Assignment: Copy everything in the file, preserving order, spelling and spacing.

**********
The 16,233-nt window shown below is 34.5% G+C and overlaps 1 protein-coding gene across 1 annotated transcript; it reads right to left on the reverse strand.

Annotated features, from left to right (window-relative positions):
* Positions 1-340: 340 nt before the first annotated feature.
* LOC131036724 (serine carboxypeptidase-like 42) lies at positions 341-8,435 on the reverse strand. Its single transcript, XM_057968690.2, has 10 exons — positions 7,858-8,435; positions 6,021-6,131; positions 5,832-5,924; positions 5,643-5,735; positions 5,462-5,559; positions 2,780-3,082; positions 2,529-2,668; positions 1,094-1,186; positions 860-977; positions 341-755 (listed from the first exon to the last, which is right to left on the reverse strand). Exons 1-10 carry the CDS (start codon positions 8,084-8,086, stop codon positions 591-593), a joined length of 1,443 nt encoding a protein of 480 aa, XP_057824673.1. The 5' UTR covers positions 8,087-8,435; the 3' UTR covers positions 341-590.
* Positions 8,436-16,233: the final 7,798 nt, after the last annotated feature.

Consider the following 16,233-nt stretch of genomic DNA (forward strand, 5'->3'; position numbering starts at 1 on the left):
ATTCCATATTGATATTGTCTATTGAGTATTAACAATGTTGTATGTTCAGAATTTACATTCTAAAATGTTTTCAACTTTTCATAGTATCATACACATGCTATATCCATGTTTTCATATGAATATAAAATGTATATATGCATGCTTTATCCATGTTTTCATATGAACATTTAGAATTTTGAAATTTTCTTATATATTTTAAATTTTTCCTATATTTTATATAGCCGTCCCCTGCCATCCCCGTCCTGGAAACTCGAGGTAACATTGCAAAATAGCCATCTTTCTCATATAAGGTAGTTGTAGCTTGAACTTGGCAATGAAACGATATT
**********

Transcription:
The 16,233-nt window shown below is 34.5% G+C and overlaps 1 protein-coding gene across 1 annotated transcript; it reads right to left on the reverse strand.

Annotated features, from left to right (window-relative positions):
* Positions 1-340: 340 nt before the first annotated feature.
* LOC131036724 (serine carboxypeptidase-like 42) lies at positions 341-8,435 on the reverse strand. Its single transcript, XM_057968690.2, has 10 exons — positions 7,858-8,435; positions 6,021-6,131; positions 5,832-5,924; positions 5,643-5,735; positions 5,462-5,559; positions 2,780-3,082; positions 2,529-2,668; positions 1,094-1,186; positions 860-977; positions 341-755 (listed from the first exon to the last, which is right to left on the reverse strand). Exons 1-10 carry the CDS (start codon positions 8,084-8,086, stop codon positions 591-593), a joined length of 1,443 nt encoding a protein of 480 aa, XP_057824673.1. The 5' UTR covers positions 8,087-8,435; the 3' UTR covers positions 341-590.
* Positions 8,436-16,233: the final 7,798 nt, after the last annotated feature.

Consider the following 16,233-nt stretch of genomic DNA (forward strand, 5'->3'; position numbering starts at 1 on the left):
ATTCCATATTGATATTGTCTATTGAGTATTAACAATGTTGTATGTTCAGAATTTACATTCTAAAATGTTTTCAACTTTTCATAGTATCATACACATGCTATATCCATGTTTTCATATGAATATAAAATGTATATATGCATGCTTTATCCATGTTTTCATATGAACATTTAGAATTTTGAAATTTTCTTATATATTTTAAATTTTTCCTATATTTTATATAGCCGTCCCCTGCCATCCCCGTCCTGGAAACTCGAGGTAACATTGCAAAATAGCCATCTTTCTCATATAAGGTAGTTGTAGCTTGAACTTGGCAATGAAACGATATT